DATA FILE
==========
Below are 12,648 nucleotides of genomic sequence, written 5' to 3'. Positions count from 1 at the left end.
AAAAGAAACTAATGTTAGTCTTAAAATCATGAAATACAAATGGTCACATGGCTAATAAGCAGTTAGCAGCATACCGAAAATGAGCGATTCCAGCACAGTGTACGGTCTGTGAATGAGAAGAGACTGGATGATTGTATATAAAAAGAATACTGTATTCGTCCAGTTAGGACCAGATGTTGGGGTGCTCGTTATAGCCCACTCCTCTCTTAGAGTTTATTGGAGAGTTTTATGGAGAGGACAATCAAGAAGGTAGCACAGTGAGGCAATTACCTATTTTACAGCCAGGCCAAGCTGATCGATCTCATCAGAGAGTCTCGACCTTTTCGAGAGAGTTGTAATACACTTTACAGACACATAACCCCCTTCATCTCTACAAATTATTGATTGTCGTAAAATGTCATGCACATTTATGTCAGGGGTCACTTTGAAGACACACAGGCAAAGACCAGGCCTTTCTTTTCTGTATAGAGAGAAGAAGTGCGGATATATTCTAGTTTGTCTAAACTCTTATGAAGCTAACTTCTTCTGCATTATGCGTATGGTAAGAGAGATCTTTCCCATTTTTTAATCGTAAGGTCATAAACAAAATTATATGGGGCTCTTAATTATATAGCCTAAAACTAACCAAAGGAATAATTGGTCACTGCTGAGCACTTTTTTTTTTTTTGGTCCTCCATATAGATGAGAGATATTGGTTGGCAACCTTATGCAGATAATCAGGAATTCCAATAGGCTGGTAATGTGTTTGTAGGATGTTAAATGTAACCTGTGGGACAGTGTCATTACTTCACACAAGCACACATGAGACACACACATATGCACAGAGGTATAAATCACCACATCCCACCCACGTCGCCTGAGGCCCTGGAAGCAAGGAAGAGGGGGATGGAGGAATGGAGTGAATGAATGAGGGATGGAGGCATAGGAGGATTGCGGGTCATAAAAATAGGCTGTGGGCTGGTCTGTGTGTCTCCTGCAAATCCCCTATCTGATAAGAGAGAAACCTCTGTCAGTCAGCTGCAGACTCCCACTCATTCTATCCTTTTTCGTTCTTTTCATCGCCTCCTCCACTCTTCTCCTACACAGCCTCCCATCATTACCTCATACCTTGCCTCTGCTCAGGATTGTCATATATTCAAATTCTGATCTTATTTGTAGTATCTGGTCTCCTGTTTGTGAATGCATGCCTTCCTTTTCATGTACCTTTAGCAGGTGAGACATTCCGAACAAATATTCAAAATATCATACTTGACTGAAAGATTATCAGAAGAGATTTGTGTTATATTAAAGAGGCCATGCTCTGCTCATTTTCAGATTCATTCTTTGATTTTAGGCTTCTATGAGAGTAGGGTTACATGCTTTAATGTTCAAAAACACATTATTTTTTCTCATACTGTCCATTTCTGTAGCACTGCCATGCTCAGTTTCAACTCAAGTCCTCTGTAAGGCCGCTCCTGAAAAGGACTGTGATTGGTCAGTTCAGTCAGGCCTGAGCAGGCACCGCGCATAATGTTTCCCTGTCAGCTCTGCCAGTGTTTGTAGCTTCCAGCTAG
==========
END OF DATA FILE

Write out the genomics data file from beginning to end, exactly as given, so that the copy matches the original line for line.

Below are 12,648 nucleotides of genomic sequence, written 5' to 3'. Positions count from 1 at the left end.
AAAAGAAACTAATGTTAGTCTTAAAATCATGAAATACAAATGGTCACATGGCTAATAAGCAGTTAGCAGCATACCGAAAATGAGCGATTCCAGCACAGTGTACGGTCTGTGAATGAGAAGAGACTGGATGATTGTATATAAAAAGAATACTGTATTCGTCCAGTTAGGACCAGATGTTGGGGTGCTCGTTATAGCCCACTCCTCTCTTAGAGTTTATTGGAGAGTTTTATGGAGAGGACAATCAAGAAGGTAGCACAGTGAGGCAATTACCTATTTTACAGCCAGGCCAAGCTGATCGATCTCATCAGAGAGTCTCGACCTTTTCGAGAGAGTTGTAATACACTTTACAGACACATAACCCCCTTCATCTCTACAAATTATTGATTGTCGTAAAATGTCATGCACATTTATGTCAGGGGTCACTTTGAAGACACACAGGCAAAGACCAGGCCTTTCTTTTCTGTATAGAGAGAAGAAGTGCGGATATATTCTAGTTTGTCTAAACTCTTATGAAGCTAACTTCTTCTGCATTATGCGTATGGTAAGAGAGATCTTTCCCATTTTTTAATCGTAAGGTCATAAACAAAATTATATGGGGCTCTTAATTATATAGCCTAAAACTAACCAAAGGAATAATTGGTCACTGCTGAGCACTTTTTTTTTTTTTGGTCCTCCATATAGATGAGAGATATTGGTTGGCAACCTTATGCAGATAATCAGGAATTCCAATAGGCTGGTAATGTGTTTGTAGGATGTTAAATGTAACCTGTGGGACAGTGTCATTACTTCACACAAGCACACATGAGACACACACATATGCACAGAGGTATAAATCACCACATCCCACCCACGTCGCCTGAGGCCCTGGAAGCAAGGAAGAGGGGGATGGAGGAATGGAGTGAATGAATGAGGGATGGAGGCATAGGAGGATTGCGGGTCATAAAAATAGGCTGTGGGCTGGTCTGTGTGTCTCCTGCAAATCCCCTATCTGATAAGAGAGAAACCTCTGTCAGTCAGCTGCAGACTCCCACTCATTCTATCCTTTTTCGTTCTTTTCATCGCCTCCTCCACTCTTCTCCTACACAGCCTCCCATCATTACCTCATACCTTGCCTCTGCTCAGGATTGTCATATATTCAAATTCTGATCTTATTTGTAGTATCTGGTCTCCTGTTTGTGAATGCATGCCTTCCTTTTCATGTACCTTTAGCAGGTGAGACATTCCGAACAAATATTCAAAATATCATACTTGACTGAAAGATTATCAGAAGAGATTTGTGTTATATTAAAGAGGCCATGCTCTGCTCATTTTCAGATTCATTCTTTGATTTTAGGCTTCTATGAGAGTAGGGTTACATGCTTTAATGTTCAAAAACACATTATTTTTTCTCATACTGTCCATTTCTGTAGCACTGCCATGCTCAGTTTCAACTCAAGTCCTCTGTAAGGCCGCTCCTGAAAAGGACTGTGATTGGTCAGTTCAGTCAGGCCTGAGCAGGCACCGCGCATAATGTTTCCCTGTCAGCTCTGCCAGTGTTTGTAGCTTCCAGCTAG